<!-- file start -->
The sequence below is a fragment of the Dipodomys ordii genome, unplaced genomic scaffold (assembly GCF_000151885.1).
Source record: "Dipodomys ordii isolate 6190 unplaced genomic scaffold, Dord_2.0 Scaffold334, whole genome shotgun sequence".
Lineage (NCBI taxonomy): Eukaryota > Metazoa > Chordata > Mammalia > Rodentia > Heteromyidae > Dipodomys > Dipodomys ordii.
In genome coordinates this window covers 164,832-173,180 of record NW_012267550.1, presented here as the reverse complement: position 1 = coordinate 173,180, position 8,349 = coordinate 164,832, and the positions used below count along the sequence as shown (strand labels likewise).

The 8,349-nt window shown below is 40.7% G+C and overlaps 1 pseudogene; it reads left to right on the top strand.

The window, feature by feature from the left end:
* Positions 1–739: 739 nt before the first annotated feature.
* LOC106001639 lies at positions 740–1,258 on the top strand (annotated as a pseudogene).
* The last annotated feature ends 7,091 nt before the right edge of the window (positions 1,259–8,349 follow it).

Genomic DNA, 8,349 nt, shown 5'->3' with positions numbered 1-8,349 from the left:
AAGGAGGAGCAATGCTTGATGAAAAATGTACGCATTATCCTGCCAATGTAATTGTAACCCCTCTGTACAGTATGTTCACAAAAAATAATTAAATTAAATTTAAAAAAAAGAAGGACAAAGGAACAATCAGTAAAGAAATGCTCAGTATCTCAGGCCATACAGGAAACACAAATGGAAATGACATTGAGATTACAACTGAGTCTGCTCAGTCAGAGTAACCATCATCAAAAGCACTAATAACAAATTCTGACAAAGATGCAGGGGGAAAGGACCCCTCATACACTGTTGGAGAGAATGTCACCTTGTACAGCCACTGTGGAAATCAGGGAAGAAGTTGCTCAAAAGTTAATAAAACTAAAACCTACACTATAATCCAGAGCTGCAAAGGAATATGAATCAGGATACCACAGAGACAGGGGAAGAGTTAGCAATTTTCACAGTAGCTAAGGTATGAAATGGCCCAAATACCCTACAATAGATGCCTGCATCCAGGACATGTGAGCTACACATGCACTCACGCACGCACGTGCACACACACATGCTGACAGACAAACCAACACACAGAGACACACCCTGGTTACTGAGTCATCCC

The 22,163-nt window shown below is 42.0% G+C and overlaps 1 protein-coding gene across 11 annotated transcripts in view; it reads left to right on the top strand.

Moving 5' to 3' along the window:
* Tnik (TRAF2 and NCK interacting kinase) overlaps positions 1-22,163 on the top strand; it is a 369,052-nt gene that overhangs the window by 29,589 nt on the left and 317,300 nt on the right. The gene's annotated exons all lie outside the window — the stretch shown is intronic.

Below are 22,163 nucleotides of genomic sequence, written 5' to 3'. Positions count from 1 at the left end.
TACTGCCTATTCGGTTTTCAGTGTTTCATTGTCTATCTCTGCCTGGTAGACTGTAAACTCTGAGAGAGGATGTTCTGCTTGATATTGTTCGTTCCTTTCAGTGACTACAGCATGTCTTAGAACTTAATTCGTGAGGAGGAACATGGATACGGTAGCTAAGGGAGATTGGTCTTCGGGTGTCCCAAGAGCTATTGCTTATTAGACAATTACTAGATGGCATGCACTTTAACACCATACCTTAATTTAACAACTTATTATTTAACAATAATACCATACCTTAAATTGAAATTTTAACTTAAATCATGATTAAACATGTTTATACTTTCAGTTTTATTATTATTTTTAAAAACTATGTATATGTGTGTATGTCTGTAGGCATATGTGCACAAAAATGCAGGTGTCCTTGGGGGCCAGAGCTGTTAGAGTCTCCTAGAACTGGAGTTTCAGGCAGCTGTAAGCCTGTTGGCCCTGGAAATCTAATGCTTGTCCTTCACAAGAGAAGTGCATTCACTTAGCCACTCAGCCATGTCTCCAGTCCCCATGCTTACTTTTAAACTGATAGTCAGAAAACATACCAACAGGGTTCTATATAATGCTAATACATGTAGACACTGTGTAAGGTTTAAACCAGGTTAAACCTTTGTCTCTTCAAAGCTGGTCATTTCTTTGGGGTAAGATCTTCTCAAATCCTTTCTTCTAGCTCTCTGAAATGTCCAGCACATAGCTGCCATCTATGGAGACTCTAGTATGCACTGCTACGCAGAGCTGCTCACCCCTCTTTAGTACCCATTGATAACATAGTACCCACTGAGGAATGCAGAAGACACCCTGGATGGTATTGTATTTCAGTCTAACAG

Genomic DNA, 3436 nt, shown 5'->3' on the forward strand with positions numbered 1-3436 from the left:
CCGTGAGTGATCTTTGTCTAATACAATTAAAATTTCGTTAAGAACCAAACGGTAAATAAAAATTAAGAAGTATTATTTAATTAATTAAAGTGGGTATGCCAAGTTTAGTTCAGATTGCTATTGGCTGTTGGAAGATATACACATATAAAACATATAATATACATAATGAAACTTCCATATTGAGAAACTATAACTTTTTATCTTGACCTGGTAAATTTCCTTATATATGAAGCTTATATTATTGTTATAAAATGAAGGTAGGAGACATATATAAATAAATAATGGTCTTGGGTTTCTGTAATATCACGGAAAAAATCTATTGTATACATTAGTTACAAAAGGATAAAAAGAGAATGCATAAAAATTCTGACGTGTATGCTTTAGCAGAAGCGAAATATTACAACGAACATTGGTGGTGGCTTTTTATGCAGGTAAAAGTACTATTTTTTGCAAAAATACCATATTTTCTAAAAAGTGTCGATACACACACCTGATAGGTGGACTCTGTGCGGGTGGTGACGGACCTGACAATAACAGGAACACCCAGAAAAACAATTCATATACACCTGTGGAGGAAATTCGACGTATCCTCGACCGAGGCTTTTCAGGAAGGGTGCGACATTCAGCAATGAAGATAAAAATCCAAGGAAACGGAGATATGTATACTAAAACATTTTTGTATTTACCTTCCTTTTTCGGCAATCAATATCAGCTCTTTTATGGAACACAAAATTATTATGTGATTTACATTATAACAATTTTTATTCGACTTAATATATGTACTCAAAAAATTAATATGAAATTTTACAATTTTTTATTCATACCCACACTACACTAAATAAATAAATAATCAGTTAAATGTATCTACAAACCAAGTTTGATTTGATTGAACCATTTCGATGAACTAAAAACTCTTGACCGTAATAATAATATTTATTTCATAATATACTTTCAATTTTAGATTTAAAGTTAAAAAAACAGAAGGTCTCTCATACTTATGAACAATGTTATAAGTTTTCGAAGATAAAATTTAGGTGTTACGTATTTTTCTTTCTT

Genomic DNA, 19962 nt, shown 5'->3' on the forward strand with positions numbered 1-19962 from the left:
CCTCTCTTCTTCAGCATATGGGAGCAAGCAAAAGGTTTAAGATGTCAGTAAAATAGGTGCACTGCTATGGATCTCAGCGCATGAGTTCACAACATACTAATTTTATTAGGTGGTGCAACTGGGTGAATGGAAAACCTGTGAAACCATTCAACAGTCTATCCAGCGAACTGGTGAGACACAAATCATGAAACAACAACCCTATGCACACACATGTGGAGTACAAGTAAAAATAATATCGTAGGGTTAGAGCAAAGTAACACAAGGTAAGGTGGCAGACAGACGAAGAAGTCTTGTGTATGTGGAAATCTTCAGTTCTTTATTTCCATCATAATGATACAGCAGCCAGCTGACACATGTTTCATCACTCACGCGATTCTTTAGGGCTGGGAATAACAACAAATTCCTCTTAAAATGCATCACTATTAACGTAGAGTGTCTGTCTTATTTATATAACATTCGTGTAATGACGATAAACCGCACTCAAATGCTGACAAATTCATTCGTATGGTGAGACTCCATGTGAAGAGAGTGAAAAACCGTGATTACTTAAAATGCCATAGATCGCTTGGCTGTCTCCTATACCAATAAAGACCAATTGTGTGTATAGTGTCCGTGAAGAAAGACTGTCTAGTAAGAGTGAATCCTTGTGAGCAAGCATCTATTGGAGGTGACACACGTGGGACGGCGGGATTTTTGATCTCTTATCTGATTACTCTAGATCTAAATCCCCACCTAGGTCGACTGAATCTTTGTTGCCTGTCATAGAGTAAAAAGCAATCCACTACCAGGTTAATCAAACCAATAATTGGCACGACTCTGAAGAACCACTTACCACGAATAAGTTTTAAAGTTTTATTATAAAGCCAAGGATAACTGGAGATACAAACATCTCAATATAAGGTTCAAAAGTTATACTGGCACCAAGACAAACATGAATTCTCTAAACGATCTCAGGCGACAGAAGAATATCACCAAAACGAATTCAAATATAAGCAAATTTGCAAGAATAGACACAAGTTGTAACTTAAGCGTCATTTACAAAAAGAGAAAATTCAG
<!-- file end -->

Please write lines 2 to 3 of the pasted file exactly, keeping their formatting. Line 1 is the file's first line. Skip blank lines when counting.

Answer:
Source record: "Dipodomys ordii isolate 6190 unplaced genomic scaffold, Dord_2.0 Scaffold334, whole genome shotgun sequence".
Lineage (NCBI taxonomy): Eukaryota > Metazoa > Chordata > Mammalia > Rodentia > Heteromyidae > Dipodomys > Dipodomys ordii.